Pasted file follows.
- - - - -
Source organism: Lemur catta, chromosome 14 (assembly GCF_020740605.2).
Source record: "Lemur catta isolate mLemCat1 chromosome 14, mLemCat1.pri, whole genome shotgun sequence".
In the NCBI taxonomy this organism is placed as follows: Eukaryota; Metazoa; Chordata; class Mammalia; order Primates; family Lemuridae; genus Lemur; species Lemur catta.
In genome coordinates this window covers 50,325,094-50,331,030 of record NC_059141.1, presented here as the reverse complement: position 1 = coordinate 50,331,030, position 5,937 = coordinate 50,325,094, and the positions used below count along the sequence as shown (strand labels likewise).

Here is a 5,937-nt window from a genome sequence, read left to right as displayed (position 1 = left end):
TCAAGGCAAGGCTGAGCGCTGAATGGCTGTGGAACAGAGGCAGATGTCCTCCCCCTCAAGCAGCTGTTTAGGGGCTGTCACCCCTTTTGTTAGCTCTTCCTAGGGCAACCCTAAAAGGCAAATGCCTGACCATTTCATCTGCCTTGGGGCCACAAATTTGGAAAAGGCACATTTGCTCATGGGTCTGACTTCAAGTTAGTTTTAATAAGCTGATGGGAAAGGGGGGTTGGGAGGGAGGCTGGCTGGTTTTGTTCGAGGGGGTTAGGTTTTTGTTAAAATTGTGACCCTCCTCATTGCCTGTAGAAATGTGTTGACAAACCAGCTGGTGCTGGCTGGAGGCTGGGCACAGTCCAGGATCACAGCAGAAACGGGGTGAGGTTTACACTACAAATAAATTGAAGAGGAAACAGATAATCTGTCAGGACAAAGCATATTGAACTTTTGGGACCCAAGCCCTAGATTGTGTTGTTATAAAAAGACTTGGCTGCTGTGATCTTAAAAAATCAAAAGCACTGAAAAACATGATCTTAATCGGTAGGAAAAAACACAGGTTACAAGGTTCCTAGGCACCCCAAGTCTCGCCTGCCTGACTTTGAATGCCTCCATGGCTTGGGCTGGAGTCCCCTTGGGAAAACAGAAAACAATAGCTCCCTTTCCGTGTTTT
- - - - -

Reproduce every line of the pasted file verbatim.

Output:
Source organism: Lemur catta, chromosome 14 (assembly GCF_020740605.2).
Source record: "Lemur catta isolate mLemCat1 chromosome 14, mLemCat1.pri, whole genome shotgun sequence".
In the NCBI taxonomy this organism is placed as follows: Eukaryota; Metazoa; Chordata; class Mammalia; order Primates; family Lemuridae; genus Lemur; species Lemur catta.
In genome coordinates this window covers 50,325,094-50,331,030 of record NC_059141.1, presented here as the reverse complement: position 1 = coordinate 50,331,030, position 5,937 = coordinate 50,325,094, and the positions used below count along the sequence as shown (strand labels likewise).

Here is a 5,937-nt window from a genome sequence, read left to right as displayed (position 1 = left end):
TCAAGGCAAGGCTGAGCGCTGAATGGCTGTGGAACAGAGGCAGATGTCCTCCCCCTCAAGCAGCTGTTTAGGGGCTGTCACCCCTTTTGTTAGCTCTTCCTAGGGCAACCCTAAAAGGCAAATGCCTGACCATTTCATCTGCCTTGGGGCCACAAATTTGGAAAAGGCACATTTGCTCATGGGTCTGACTTCAAGTTAGTTTTAATAAGCTGATGGGAAAGGGGGGTTGGGAGGGAGGCTGGCTGGTTTTGTTCGAGGGGGTTAGGTTTTTGTTAAAATTGTGACCCTCCTCATTGCCTGTAGAAATGTGTTGACAAACCAGCTGGTGCTGGCTGGAGGCTGGGCACAGTCCAGGATCACAGCAGAAACGGGGTGAGGTTTACACTACAAATAAATTGAAGAGGAAACAGATAATCTGTCAGGACAAAGCATATTGAACTTTTGGGACCCAAGCCCTAGATTGTGTTGTTATAAAAAGACTTGGCTGCTGTGATCTTAAAAAATCAAAAGCACTGAAAAACATGATCTTAATCGGTAGGAAAAAACACAGGTTACAAGGTTCCTAGGCACCCCAAGTCTCGCCTGCCTGACTTTGAATGCCTCCATGGCTTGGGCTGGAGTCCCCTTGGGAAAACAGAAAACAATAGCTCCCTTTCCGTGTTTT